BODY PARTS – Review by Marilyn Ferdinand

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It appears that women producers and directors have been very busy since the 2018 founding of Time’s Up, a collective of more than 300 women in Hollywood working to combat sexism and sexual harassment in the film and television industry. Since that year, we’ve seen feature films and a TV documentary series that have exposed the activities inspired by or directly about sexual predators Harvey Weinstein (The Assistant [2019], She Said [2022], Catch and Kill: The Podcast Tapes [2021]) and Roger Ailes (Bombshell [2019]), as well as film analyses like Women According to Men (2020) and Brainwashed: Sex-Camera-Power (2022) that have broadened our understanding of how film and television not only reflect society, but also groom audiences to accept the relative power positions of men and women in society.

Now Kristy Guevara-Flanagan’s documentary Body Parts zeroes in on how the sex that sells gets onto big and small screens, often at the expense of the actors who must depict it. Guevara-Flanagan takes us from the early days of cinema, when a large number of female screenwriters were able to create fully human women characters, through the repressive years of the Production Code and post-World War II workplace that kicked women out of the script room and turned them into sexual eunuchs and hausfraus on screen, and on into the sexually liberated ’60s and ’70s that forced female nudity to proliferate in the movies.

The careers of female actors who balked at taking their clothes off were destroyed, providing an object lesson to their peers to go along to get along. Actor/activists Jane Fonda, Rosanna Arquette, and Rose McGowan, director Karyn Kusama, nonbinary director Joey Soloway, and trans actor Alexandra Billings are among the industry insiders who offer their experiences and insights. Guevara-Flanagan also turns to academics and historians to discuss the evolution of the industry and its long history of sexual harassment.

Actor Emily Meade, whose role as a prostitute on the TV series “The Deuce” put her in many uncomfortable situations, made history by demanding that a new crew position be created—the intimacy coordinator—whose job is to choreograph sex scenes in a way that protects both male and female actors. This development has helped mitigate some of the damage actors face but does nothing to protect them from having their images reproduced endlessly in online memes.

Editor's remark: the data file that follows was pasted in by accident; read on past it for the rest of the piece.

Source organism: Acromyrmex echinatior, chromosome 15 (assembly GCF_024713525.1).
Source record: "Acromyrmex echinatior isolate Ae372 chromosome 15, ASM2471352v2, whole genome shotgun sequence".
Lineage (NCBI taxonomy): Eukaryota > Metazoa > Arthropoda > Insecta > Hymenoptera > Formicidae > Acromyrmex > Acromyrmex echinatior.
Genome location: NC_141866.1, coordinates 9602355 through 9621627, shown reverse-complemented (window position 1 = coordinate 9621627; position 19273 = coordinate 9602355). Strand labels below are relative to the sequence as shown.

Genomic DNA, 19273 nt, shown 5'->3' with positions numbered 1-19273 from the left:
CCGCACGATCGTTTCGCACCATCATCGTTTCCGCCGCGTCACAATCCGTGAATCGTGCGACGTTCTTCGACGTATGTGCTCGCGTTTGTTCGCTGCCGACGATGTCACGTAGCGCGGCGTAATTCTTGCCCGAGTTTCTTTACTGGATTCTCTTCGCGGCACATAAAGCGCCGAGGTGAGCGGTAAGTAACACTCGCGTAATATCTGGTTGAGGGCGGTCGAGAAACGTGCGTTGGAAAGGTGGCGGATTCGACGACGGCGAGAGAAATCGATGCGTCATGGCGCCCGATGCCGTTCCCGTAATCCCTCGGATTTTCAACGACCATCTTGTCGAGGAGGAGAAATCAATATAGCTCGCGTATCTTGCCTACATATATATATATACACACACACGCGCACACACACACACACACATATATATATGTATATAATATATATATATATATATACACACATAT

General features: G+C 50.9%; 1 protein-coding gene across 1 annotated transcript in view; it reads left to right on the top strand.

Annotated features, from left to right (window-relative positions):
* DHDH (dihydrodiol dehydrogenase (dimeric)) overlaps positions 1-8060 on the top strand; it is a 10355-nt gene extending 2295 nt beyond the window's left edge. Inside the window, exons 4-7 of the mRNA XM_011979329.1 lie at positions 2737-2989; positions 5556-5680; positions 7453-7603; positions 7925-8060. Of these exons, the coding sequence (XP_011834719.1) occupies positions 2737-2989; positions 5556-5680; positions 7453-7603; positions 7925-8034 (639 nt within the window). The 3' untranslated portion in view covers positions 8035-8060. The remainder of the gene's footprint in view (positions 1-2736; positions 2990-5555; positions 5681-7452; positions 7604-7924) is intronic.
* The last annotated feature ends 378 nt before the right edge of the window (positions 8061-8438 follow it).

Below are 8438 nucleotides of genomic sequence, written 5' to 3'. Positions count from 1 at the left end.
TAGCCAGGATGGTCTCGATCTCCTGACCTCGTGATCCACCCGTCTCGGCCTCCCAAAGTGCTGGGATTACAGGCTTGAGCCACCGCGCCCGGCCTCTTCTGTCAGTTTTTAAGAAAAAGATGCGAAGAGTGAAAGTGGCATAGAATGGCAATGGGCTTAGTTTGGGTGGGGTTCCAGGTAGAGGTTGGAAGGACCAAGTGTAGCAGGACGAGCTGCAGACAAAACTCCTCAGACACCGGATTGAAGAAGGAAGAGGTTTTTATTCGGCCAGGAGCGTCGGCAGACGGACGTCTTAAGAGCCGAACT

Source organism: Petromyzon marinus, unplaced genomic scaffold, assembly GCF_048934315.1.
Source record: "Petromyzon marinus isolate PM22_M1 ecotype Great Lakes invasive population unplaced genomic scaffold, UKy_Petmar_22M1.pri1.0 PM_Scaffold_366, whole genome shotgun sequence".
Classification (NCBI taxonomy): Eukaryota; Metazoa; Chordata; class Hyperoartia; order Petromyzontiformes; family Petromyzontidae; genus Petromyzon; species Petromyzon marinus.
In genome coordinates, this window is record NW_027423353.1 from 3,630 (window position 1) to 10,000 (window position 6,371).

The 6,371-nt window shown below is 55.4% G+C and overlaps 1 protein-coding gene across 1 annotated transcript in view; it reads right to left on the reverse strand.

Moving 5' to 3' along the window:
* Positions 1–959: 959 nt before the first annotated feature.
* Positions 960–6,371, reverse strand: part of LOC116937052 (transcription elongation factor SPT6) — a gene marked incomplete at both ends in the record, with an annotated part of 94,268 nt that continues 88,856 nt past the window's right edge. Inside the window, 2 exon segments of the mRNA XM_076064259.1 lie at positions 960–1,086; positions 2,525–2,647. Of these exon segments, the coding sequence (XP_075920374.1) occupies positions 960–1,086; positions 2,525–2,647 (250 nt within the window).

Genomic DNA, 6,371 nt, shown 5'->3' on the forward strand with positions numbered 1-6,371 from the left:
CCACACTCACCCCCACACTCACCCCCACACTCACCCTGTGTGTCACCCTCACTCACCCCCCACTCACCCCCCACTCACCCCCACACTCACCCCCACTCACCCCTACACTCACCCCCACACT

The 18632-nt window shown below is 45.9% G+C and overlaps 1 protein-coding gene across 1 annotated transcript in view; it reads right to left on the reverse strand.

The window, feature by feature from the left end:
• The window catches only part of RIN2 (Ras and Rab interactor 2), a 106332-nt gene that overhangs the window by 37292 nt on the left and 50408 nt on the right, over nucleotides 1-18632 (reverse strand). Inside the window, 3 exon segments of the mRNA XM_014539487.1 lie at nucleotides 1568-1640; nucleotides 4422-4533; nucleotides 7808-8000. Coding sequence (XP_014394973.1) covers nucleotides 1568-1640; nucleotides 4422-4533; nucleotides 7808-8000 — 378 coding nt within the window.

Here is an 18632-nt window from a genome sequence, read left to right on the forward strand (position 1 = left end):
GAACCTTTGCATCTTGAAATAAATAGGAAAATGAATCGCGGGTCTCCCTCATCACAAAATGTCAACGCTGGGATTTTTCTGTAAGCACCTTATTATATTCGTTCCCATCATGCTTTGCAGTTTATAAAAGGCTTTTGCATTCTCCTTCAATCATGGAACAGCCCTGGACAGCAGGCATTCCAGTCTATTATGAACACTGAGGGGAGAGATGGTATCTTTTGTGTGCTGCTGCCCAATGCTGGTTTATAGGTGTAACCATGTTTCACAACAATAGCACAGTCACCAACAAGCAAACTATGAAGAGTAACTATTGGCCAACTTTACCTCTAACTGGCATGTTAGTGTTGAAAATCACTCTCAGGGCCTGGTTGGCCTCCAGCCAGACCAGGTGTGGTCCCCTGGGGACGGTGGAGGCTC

Body Parts is vital as far as it goes, but a larger question remains unanswered. At a time when, for good and ill, parents are asserting their own agency in teaching their children the life lessons many of us once got at school, shouldn’t they be assuming major responsibility for educating their children about sex? Societies, including in countries more sexually uninhibited than that of the United States, lean too much on the entertainment industry to teach children and young adults how to relate to each other in the world. Social media has only exacerbated the problem. I am not advocating censorship. Rather, I am urging parents to provide their children with a solid foundation that will help them view critically the images and actions they become exposed to throughout their lives.

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Marilyn Ferdinand (Archived Contributor)

Marilyn Ferdinand is the founder of the review and commentary site Ferdy on Films (2005-2018) and the fundraising Love of Films: The Film Preservation Blogathon. She currently writes for Cine-File and has written on film and film preservation for Humanities magazine, Fandor, and the San Francisco Silent Film Festival. She lives in the Chicago area.